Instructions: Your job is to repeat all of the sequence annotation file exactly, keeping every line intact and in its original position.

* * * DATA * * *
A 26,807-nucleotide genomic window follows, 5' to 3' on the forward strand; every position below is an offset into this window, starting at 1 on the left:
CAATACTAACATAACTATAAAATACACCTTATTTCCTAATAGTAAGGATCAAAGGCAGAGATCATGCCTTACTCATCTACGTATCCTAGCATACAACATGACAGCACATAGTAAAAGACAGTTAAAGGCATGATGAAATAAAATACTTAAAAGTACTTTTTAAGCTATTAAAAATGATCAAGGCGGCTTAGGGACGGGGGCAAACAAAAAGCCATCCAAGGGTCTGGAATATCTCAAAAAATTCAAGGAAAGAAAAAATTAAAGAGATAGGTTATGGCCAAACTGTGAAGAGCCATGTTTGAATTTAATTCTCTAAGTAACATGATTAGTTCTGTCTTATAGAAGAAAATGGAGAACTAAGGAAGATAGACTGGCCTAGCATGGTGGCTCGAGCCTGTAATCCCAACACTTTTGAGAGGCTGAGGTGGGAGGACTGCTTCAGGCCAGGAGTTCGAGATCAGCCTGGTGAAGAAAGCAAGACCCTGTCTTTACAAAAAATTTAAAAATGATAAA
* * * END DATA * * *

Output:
A 26,807-nucleotide genomic window follows, 5' to 3' on the forward strand; every position below is an offset into this window, starting at 1 on the left:
CAATACTAACATAACTATAAAATACACCTTATTTCCTAATAGTAAGGATCAAAGGCAGAGATCATGCCTTACTCATCTACGTATCCTAGCATACAACATGACAGCACATAGTAAAAGACAGTTAAAGGCATGATGAAATAAAATACTTAAAAGTACTTTTTAAGCTATTAAAAATGATCAAGGCGGCTTAGGGACGGGGGCAAACAAAAAGCCATCCAAGGGTCTGGAATATCTCAAAAAATTCAAGGAAAGAAAAAATTAAAGAGATAGGTTATGGCCAAACTGTGAAGAGCCATGTTTGAATTTAATTCTCTAAGTAACATGATTAGTTCTGTCTTATAGAAGAAAATGGAGAACTAAGGAAGATAGACTGGCCTAGCATGGTGGCTCGAGCCTGTAATCCCAACACTTTTGAGAGGCTGAGGTGGGAGGACTGCTTCAGGCCAGGAGTTCGAGATCAGCCTGGTGAAGAAAGCAAGACCCTGTCTTTACAAAAAATTTAAAAATGATAAA